Regression and Progression

For the sake of working out and describing exercise intensity (which is always a matter of the individual’s perception, skills and abilities!), here is a simplified description of the words regression and progression, followed by a few key points to keep in mind on how these natural phenomenon can benefit you.

Regression = Decrease, easier, to go/move backward, less

Progress = Increase, harder, to go/move forward, more

If you really wanna trip out, just Google “regression progression” images. I’ve no idea who or what Derpibooru is, or how this is related to either word.wtfunicornImage credits are all yours, Derp.

Important points to consider when it comes to your health, wellness and fitness protocols in relation to regression and progression:

  1. Understand that when you need to progress or regress, you will experience change in one form or another. The golden rule here is of course, being consistent in following that progression or regression.
  2. When you progress or regress, is your form compromised? Is there not enough or too much challenge? Are you bored with the change? Do you understand why you’ve made this change or the need behind it? Does it hurt (exercise)? Does it feel good?
  3. Before going for progression, especially if adding volume (sets/reps) or load (weight/resistance) or time (time under tension/working), go after and solidify the movement itself. Safe, controlled and deliberate movement will help your brain (central nervous system) develop good habits and great form.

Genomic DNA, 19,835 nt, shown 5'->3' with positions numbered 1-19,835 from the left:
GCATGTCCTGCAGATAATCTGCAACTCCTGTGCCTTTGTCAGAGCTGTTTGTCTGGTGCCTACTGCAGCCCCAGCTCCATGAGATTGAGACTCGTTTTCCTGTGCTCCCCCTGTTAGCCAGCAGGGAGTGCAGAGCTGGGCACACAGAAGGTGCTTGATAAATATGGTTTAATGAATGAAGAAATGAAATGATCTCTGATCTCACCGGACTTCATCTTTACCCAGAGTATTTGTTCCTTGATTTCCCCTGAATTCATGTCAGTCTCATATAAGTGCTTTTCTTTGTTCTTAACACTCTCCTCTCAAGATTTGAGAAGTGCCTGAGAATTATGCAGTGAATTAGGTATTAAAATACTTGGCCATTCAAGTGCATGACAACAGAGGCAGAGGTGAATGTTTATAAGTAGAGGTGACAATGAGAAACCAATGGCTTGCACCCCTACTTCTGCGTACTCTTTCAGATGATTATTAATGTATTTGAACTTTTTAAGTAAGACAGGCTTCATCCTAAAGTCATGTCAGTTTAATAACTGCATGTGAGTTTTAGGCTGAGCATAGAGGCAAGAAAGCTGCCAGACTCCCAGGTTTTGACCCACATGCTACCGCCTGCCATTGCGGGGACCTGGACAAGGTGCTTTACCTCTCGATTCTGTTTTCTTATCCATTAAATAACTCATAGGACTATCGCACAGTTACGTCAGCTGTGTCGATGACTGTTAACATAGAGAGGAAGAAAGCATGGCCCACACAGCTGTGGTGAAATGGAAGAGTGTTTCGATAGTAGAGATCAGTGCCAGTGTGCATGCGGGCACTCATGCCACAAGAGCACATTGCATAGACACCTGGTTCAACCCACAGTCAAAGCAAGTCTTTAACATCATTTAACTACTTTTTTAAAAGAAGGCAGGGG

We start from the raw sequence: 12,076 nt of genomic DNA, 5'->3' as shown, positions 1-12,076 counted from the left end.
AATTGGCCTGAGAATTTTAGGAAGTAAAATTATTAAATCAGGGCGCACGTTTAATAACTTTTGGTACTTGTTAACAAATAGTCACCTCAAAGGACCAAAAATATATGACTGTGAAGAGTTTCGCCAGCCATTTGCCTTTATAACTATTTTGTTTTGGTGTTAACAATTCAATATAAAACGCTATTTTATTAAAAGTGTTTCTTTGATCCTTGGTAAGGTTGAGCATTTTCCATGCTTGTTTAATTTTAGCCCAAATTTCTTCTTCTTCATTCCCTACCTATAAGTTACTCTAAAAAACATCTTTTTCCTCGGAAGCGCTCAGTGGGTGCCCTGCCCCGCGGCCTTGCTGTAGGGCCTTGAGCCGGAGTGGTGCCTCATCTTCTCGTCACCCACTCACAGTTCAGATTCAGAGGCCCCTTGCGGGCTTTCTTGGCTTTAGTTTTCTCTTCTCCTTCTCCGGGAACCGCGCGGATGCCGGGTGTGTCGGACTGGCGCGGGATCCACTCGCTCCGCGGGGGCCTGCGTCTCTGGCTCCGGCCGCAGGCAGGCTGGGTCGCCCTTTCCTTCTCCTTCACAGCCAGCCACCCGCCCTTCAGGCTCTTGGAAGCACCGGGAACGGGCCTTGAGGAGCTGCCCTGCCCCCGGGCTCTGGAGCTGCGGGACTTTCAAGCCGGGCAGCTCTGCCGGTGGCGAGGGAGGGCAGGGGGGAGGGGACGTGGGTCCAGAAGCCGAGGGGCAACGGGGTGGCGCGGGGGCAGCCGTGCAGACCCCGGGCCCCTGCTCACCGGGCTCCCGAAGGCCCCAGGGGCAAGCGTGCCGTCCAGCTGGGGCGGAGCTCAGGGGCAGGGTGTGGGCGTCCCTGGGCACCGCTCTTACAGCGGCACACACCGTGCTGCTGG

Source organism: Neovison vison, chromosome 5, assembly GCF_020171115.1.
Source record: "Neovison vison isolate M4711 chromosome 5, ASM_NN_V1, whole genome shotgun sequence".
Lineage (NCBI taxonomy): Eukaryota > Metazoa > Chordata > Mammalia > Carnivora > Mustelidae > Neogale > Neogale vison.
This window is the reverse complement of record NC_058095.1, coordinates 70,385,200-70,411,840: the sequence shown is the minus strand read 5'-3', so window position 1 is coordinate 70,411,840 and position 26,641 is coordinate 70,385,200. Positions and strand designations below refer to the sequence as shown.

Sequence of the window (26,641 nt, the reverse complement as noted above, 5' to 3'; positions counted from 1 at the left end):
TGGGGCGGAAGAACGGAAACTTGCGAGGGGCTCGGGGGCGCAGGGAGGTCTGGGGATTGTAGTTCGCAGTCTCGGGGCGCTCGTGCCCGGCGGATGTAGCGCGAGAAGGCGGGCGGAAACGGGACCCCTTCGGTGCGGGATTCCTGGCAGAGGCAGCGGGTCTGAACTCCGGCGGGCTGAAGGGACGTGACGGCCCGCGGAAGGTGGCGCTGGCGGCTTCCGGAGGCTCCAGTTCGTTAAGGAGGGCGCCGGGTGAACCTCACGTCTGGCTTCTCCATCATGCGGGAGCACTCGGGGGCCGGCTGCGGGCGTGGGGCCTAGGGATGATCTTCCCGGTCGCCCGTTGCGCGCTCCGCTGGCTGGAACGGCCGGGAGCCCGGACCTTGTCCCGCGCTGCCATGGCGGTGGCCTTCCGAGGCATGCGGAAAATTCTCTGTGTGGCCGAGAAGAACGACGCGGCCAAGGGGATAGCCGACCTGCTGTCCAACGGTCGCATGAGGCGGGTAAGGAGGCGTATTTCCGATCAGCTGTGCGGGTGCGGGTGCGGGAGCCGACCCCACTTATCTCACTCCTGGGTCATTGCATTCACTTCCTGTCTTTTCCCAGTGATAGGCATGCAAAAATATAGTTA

Be open to different ways of regressing or progressing. Change or remove:

  • The angle.
  • The speed.
  • The lever length (your own body’s levers or the equipment being used).
  • The depth.
  • The range of motion (ROM).
  • The base of support, developmental position.
  • The position of the load, altering the center of gravity.
  • The load, weight or resistance.
  • Your body’s senses: sight (one or both eyes closed), hearing (music, verbal commands), tactile (using different equipment).

 

When to progress or regress?

Be aware of several things: Sore all time, never sore, bored, mindless workouts (not present/distracted), frustration, disinterest, change in strength/endurance/recovery, poor sleep and of course, injury.

Become aware of what your neural edge is. That is the breaking point when the brain pieces things together, and can then build out from/on that movement pattern (exercise).

Think of something super easy for most of us, like brushing your teeth. You could do it with your eyes closed, standing on one leg while humming your favorite Christmas carol. This is a movement pattern that your brain has mastered, using muscles that are totally familiar with how to get the job done. Therefore, progressing this movement pattern should be easy.

As opposed to your body having to compensate or find compromising, ineffective or even dangerous movement patters. There are little if no benefits to someone who’s barely able to hinge correctly at their hips to tie their own shoe laces, taking on an advanced movement such as a heavy, strait-leg dead lift.

Use your best judgement, listen to your body and consult with an experienced fitness professional for further discussion on healthy ways of regressing and progressing your exercise program. When it comes to Unicorns in diapers, I’m still unsure what they have to do with any of it. Let me know if you figure it out, eh?

Live, train, eat and rest HEALTHFULLY! Oh and hey… thanks for reading. 😉

 

Nat

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